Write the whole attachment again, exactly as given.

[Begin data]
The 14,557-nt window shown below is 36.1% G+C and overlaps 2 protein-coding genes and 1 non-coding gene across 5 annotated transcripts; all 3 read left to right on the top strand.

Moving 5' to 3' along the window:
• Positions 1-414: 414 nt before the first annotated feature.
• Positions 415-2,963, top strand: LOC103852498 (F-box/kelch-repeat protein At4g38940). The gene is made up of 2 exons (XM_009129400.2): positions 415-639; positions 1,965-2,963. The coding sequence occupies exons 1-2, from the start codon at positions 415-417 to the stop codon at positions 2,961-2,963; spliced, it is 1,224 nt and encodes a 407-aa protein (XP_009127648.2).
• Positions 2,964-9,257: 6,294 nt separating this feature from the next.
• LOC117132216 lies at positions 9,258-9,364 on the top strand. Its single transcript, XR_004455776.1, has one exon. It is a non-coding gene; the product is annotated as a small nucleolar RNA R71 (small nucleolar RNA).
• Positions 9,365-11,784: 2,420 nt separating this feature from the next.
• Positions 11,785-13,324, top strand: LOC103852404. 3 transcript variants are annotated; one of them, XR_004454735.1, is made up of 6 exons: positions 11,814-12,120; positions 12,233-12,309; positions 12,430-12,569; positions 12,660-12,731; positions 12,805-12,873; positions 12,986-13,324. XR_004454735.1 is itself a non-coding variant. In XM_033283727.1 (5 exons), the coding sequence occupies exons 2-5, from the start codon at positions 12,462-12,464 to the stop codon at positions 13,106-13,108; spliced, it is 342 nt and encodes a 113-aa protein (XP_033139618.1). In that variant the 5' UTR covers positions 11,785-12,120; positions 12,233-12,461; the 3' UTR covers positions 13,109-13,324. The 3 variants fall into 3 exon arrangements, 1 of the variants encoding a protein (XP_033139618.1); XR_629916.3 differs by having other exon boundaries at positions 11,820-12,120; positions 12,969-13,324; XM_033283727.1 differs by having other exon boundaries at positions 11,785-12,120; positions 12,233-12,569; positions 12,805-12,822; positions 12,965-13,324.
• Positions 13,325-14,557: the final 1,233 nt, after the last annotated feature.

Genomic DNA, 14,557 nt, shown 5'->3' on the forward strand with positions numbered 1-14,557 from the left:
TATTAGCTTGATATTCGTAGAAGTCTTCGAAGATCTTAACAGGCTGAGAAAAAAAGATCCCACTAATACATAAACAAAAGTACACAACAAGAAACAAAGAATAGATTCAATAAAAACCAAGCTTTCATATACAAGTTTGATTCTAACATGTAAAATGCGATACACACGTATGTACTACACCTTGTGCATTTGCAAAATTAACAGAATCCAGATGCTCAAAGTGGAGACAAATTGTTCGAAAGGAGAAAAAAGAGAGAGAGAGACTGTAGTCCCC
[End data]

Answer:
The 14,557-nt window shown below is 36.1% G+C and overlaps 2 protein-coding genes and 1 non-coding gene across 5 annotated transcripts; all 3 read left to right on the top strand.

Moving 5' to 3' along the window:
• Positions 1-414: 414 nt before the first annotated feature.
• Positions 415-2,963, top strand: LOC103852498 (F-box/kelch-repeat protein At4g38940). The gene is made up of 2 exons (XM_009129400.2): positions 415-639; positions 1,965-2,963. The coding sequence occupies exons 1-2, from the start codon at positions 415-417 to the stop codon at positions 2,961-2,963; spliced, it is 1,224 nt and encodes a 407-aa protein (XP_009127648.2).
• Positions 2,964-9,257: 6,294 nt separating this feature from the next.
• LOC117132216 lies at positions 9,258-9,364 on the top strand. Its single transcript, XR_004455776.1, has one exon. It is a non-coding gene; the product is annotated as a small nucleolar RNA R71 (small nucleolar RNA).
• Positions 9,365-11,784: 2,420 nt separating this feature from the next.
• Positions 11,785-13,324, top strand: LOC103852404. 3 transcript variants are annotated; one of them, XR_004454735.1, is made up of 6 exons: positions 11,814-12,120; positions 12,233-12,309; positions 12,430-12,569; positions 12,660-12,731; positions 12,805-12,873; positions 12,986-13,324. XR_004454735.1 is itself a non-coding variant. In XM_033283727.1 (5 exons), the coding sequence occupies exons 2-5, from the start codon at positions 12,462-12,464 to the stop codon at positions 13,106-13,108; spliced, it is 342 nt and encodes a 113-aa protein (XP_033139618.1). In that variant the 5' UTR covers positions 11,785-12,120; positions 12,233-12,461; the 3' UTR covers positions 13,109-13,324. The 3 variants fall into 3 exon arrangements, 1 of the variants encoding a protein (XP_033139618.1); XR_629916.3 differs by having other exon boundaries at positions 11,820-12,120; positions 12,969-13,324; XM_033283727.1 differs by having other exon boundaries at positions 11,785-12,120; positions 12,233-12,569; positions 12,805-12,822; positions 12,965-13,324.
• Positions 13,325-14,557: the final 1,233 nt, after the last annotated feature.

Genomic DNA, 14,557 nt, shown 5'->3' on the forward strand with positions numbered 1-14,557 from the left:
TATTAGCTTGATATTCGTAGAAGTCTTCGAAGATCTTAACAGGCTGAGAAAAAAAGATCCCACTAATACATAAACAAAAGTACACAACAAGAAACAAAGAATAGATTCAATAAAAACCAAGCTTTCATATACAAGTTTGATTCTAACATGTAAAATGCGATACACACGTATGTACTACACCTTGTGCATTTGCAAAATTAACAGAATCCAGATGCTCAAAGTGGAGACAAATTGTTCGAAAGGAGAAAAAAGAGAGAGAGAGACTGTAGTCCCC